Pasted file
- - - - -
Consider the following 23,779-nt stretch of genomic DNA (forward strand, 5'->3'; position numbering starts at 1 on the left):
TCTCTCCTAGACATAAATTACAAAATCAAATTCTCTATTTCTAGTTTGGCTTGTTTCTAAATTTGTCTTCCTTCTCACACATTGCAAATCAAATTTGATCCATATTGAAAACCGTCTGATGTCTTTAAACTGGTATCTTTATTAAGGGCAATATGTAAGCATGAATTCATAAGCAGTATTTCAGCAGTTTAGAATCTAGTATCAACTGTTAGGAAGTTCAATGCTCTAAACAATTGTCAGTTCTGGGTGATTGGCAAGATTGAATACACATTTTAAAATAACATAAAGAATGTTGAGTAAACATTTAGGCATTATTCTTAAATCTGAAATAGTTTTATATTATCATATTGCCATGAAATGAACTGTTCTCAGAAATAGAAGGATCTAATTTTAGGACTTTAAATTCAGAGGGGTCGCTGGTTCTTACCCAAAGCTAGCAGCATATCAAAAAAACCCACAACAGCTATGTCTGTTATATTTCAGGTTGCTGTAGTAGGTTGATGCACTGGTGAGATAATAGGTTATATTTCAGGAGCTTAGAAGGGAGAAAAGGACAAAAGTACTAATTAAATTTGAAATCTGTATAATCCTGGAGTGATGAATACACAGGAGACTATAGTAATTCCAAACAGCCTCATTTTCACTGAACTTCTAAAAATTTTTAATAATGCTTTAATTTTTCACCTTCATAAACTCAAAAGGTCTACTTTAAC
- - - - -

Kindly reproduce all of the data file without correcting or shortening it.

Consider the following 23,779-nt stretch of genomic DNA (forward strand, 5'->3'; position numbering starts at 1 on the left):
TCTCTCCTAGACATAAATTACAAAATCAAATTCTCTATTTCTAGTTTGGCTTGTTTCTAAATTTGTCTTCCTTCTCACACATTGCAAATCAAATTTGATCCATATTGAAAACCGTCTGATGTCTTTAAACTGGTATCTTTATTAAGGGCAATATGTAAGCATGAATTCATAAGCAGTATTTCAGCAGTTTAGAATCTAGTATCAACTGTTAGGAAGTTCAATGCTCTAAACAATTGTCAGTTCTGGGTGATTGGCAAGATTGAATACACATTTTAAAATAACATAAAGAATGTTGAGTAAACATTTAGGCATTATTCTTAAATCTGAAATAGTTTTATATTATCATATTGCCATGAAATGAACTGTTCTCAGAAATAGAAGGATCTAATTTTAGGACTTTAAATTCAGAGGGGTCGCTGGTTCTTACCCAAAGCTAGCAGCATATCAAAAAAACCCACAACAGCTATGTCTGTTATATTTCAGGTTGCTGTAGTAGGTTGATGCACTGGTGAGATAATAGGTTATATTTCAGGAGCTTAGAAGGGAGAAAAGGACAAAAGTACTAATTAAATTTGAAATCTGTATAATCCTGGAGTGATGAATACACAGGAGACTATAGTAATTCCAAACAGCCTCATTTTCACTGAACTTCTAAAAATTTTTAATAATGCTTTAATTTTTCACCTTCATAAACTCAAAAGGTCTACTTTAAC